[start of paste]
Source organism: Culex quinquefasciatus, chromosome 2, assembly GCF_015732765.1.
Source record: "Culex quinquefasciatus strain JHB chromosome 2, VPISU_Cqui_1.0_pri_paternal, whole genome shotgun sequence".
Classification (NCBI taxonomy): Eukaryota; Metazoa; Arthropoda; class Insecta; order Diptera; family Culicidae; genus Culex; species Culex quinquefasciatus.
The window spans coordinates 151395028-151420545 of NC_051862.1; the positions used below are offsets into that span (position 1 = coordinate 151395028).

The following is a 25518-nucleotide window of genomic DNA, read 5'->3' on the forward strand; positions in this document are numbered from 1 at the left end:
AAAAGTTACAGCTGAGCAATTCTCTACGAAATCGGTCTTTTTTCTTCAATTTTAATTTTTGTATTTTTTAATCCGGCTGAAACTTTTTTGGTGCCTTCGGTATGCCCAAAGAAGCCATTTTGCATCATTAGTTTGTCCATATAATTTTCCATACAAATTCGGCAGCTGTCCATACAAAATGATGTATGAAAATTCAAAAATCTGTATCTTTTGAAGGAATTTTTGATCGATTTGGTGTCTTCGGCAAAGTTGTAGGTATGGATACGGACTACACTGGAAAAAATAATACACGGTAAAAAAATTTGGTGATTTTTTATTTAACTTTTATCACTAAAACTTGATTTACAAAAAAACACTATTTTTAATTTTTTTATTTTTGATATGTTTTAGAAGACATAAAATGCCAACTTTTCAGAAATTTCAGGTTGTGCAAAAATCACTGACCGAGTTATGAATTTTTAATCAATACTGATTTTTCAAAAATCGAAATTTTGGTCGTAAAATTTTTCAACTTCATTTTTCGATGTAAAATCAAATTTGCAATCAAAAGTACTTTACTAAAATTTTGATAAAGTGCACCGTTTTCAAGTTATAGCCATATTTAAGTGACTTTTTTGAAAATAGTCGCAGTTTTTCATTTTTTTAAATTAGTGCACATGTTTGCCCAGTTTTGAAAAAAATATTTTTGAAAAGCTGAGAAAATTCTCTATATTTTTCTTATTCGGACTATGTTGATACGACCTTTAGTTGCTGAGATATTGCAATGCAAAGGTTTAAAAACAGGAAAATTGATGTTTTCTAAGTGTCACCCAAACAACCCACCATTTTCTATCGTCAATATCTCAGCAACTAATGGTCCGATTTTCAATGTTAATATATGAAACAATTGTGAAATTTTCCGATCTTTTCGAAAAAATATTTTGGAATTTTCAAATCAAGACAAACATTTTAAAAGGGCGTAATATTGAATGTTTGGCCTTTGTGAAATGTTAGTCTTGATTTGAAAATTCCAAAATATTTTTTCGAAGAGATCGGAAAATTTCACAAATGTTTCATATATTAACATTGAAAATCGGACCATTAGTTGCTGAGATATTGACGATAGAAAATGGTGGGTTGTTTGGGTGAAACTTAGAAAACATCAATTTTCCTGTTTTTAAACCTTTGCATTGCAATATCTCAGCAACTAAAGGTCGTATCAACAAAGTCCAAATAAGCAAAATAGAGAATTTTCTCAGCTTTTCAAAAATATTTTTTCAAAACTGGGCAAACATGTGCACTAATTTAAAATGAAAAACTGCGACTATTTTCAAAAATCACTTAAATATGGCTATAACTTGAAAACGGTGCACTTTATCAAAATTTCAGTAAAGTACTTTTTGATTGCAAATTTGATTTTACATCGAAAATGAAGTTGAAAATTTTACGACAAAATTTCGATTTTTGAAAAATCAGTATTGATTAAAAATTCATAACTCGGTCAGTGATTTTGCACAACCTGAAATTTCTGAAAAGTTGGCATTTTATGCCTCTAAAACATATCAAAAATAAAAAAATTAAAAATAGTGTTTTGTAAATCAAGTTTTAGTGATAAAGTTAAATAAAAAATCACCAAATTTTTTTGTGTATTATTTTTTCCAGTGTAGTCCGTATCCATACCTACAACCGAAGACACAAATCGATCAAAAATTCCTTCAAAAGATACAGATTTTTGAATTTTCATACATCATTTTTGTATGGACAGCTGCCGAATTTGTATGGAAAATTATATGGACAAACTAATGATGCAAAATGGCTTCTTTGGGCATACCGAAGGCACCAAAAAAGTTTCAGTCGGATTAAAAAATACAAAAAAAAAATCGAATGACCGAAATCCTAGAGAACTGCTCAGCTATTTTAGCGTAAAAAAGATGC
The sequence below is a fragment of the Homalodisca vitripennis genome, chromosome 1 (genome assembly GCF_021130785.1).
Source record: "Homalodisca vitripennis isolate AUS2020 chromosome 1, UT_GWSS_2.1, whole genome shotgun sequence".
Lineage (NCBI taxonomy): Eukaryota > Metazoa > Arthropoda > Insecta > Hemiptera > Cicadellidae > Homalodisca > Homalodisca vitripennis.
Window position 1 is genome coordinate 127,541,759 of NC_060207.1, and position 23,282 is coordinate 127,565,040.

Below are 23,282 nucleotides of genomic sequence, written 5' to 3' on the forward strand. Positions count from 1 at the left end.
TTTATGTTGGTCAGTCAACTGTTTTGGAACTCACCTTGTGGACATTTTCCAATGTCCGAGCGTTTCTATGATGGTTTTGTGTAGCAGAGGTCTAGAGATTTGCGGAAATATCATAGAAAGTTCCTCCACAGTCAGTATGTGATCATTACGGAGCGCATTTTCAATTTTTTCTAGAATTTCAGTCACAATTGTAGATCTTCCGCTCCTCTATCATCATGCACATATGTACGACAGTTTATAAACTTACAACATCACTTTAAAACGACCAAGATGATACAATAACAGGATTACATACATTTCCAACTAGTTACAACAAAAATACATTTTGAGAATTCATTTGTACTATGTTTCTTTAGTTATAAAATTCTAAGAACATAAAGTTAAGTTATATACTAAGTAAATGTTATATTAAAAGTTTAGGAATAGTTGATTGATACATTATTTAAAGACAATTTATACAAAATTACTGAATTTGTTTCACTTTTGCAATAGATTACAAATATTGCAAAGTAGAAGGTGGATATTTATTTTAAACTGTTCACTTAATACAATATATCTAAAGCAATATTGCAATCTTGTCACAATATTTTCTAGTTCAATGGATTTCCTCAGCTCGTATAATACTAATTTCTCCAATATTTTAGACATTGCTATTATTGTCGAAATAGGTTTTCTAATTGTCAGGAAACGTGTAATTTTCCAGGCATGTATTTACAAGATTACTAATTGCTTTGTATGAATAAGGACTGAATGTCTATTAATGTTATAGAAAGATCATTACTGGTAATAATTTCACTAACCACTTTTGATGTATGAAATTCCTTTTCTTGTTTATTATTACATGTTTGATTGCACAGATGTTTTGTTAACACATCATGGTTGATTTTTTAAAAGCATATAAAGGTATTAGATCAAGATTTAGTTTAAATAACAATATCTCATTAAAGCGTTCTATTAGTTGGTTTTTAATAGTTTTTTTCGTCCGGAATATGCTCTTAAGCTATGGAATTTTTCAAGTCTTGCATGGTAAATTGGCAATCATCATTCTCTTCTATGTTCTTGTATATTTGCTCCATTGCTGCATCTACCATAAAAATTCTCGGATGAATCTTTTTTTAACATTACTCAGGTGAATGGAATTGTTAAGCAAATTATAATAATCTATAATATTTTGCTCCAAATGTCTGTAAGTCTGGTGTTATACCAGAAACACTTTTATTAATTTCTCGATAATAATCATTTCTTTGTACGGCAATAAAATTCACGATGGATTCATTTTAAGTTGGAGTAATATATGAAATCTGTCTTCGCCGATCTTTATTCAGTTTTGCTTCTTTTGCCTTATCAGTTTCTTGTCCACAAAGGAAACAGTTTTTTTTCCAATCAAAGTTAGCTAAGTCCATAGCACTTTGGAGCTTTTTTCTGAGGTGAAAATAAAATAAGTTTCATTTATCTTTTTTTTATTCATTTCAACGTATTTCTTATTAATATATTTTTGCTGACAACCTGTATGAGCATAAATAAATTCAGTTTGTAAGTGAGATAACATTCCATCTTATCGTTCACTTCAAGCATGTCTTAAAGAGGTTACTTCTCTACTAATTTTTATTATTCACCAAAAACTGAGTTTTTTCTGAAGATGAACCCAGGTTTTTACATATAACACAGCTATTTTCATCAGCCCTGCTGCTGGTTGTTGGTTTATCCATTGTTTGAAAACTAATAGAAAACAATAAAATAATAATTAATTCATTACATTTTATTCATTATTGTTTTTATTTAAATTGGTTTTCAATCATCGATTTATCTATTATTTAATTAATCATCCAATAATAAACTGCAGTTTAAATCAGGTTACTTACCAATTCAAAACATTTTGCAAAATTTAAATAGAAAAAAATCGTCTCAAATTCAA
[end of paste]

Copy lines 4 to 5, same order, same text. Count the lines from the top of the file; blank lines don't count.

The window spans coordinates 151395028-151420545 of NC_051862.1; the positions used below are offsets into that span (position 1 = coordinate 151395028).

The following is a 25518-nucleotide window of genomic DNA, read 5'->3' on the forward strand; positions in this document are numbered from 1 at the left end: